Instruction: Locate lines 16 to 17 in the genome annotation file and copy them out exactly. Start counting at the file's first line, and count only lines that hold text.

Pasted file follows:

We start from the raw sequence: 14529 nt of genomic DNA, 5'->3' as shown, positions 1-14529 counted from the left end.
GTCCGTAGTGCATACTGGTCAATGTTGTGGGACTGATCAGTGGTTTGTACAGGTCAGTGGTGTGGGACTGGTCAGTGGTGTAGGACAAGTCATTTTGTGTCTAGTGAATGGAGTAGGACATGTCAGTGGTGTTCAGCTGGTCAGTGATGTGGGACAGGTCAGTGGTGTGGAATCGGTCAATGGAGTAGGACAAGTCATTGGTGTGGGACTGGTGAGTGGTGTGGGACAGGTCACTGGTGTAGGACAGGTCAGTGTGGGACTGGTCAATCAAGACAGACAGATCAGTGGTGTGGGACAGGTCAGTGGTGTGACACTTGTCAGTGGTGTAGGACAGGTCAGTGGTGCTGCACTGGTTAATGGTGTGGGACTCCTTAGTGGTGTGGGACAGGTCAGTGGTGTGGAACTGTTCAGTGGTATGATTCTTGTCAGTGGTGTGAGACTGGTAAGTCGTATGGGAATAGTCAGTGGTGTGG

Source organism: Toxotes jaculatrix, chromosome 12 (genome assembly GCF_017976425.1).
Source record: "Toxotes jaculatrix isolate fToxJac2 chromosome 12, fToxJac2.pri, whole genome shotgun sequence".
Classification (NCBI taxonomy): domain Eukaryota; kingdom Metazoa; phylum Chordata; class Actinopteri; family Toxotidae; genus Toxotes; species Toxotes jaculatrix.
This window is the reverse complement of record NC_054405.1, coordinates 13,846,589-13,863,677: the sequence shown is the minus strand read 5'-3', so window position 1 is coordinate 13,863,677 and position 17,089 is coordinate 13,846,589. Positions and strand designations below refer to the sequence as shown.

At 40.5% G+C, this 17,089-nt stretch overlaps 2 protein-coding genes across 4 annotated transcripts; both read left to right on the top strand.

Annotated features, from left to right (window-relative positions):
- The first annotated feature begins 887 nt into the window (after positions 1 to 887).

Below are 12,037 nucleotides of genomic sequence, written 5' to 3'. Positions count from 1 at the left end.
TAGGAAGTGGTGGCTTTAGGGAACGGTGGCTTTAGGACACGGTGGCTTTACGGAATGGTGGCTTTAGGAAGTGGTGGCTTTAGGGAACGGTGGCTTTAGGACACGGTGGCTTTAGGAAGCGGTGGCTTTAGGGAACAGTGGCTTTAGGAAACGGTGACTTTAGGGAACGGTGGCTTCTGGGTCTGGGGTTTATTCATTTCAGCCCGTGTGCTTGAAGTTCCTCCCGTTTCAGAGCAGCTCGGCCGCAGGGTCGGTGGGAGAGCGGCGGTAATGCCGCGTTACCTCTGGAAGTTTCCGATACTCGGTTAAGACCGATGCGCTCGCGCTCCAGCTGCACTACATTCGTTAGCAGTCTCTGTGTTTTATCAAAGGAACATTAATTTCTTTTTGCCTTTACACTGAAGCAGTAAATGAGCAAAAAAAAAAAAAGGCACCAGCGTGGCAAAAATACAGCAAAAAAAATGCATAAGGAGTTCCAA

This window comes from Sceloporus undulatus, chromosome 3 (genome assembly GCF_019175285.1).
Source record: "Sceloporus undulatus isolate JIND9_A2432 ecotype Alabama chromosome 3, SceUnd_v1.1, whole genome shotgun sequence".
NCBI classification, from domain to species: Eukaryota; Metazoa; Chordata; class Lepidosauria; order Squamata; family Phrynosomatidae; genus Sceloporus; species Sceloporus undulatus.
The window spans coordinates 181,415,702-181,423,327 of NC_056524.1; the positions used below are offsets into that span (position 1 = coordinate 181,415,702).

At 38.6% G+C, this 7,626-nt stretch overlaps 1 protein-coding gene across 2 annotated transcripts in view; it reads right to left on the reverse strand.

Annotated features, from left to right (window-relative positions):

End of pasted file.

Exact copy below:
At 38.6% G+C, this 7,626-nt stretch overlaps 1 protein-coding gene across 2 annotated transcripts in view; it reads right to left on the reverse strand.

Annotated features, from left to right (window-relative positions):